We loved New Orleans but it was time to move on along to non-gator waters. We got out at about 11:20 and set out East on the ICW. We had to wait for a risky railroad bridge to open up but thankfully the train backed up and they raised it. The cruse was refreshingly calm and beautiful. We ran through some low-lying areas that were really green but the water was also still green. We were set on seeing some blue water in far off places.
The ICW goes through parts of the Gulf and several bays as it continues East. We were as much as a mile and a half from the coast at times but thankfully the seas were calm. The boat ran really smoothly and there were no problems. It was a great day to be on the water.
We zipped past Biloxi and Mobile Bay and came into Dolphin Island. The seas got a little rough and rose to 2-3 feet. The ICW goes across at an angle and I looked at my charts to see that the waters could be deep enough coming into our marina. It went well until we closed on the entrance at an angle and I found that the charts list the depths at high tide. I found myself in 3 foot water and out boat carries a 3 foot draft. You can kind of hear different depths of water and I figured that we were about to get into some trouble. Luckily soft sand lines the area and it got no shallower than 36 inches so we coasted through it fine. The approach to the marina (the right way) only had a depth of 3.5 feet so that would explain the lack of boats inside.
Gulf Shores Yacht Club was a nice place but again, vacant of other boats despite the 100 or so spots available. Gas was expensive at $4.06 per gallon and the slip price was $70 for Miss Lone Star. Aubrey wasted no time once we docked to look into the wildlife situation. I was determined to gas up and get things squared away but I could hear some good ol’ boy daring her to catch a pelican on the dock. “Oh no,” I thought! She netted a few fish but the birds eluded her for the time being. I got some ice and we parked the boat in our slip. The kids were anxious to get to the white sand beach but we still had a lot of things to do so the opted for the bay beach that was next to the marina and we called it good. Aubrey caught a few hermit crabs and found a crab trap that had a lone oyster, so that was good.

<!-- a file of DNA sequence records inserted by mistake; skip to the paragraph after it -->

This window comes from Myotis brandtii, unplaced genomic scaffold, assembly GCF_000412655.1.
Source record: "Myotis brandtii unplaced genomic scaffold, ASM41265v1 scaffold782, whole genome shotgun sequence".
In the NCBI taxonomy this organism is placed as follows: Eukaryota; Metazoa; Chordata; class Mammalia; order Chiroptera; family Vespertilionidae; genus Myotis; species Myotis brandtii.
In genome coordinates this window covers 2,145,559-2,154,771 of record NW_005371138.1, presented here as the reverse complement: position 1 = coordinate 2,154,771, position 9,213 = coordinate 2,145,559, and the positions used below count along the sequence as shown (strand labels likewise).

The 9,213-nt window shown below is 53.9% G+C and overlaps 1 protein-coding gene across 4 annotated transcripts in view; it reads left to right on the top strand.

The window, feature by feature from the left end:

We didn’t feel like cooking and Tacky Jack’s restaurant was next door. Onyx led the way and we got in with no wait because the hostess loved our dog and loved Veterans. A woman talked to me a bit as she left and the hostess said “that’s the woman who just bought your family dinner.” I couldn’t believe it! That was such a warm and kind gesture that is so unexpected it made me cry. We spoke to lots of warm and friendly people as we enjoyed the amazing views from the second story deck. The food was out of this world and we ate so much fish we could barely walk back to the boat.
The waves were brought that night and came across the bow. I slept better but Aubrey had a hard time with her slumber. I got up at 2:30A to readjust the lines because the tide came in and loosened up everything. I took Onyx for a walk and went back to sleep until 7A. We ate breakfast and got things scared away before walking to the beach.
The beach was grand but the water was not blue. The water was cold and the people were warm and friendly. Some kids were walking up the beach selling bracelets they made in benefit of the US Marines who died in Chattanooga, TN. We struck up a conversation with them and their mom, Valerie. Our talk spanned over two hours and before I knew it Aubrey had an invitation for us to dine with several families who were visiting from Tennessee. They were awesome and the kids played all afternoon with their children. We walked back to their beach house and they were kind enough to drive us back to our boat so we could shower before dinner. We hoped that we would meet friendly people but never expected anything like we received. We showered and Mickey picked us up so we could feast on a huge home cooked dinner and dessert. It was a perfect night and I think we made life-long friends in the process. We came back to the boat and slept like sleepy sailors.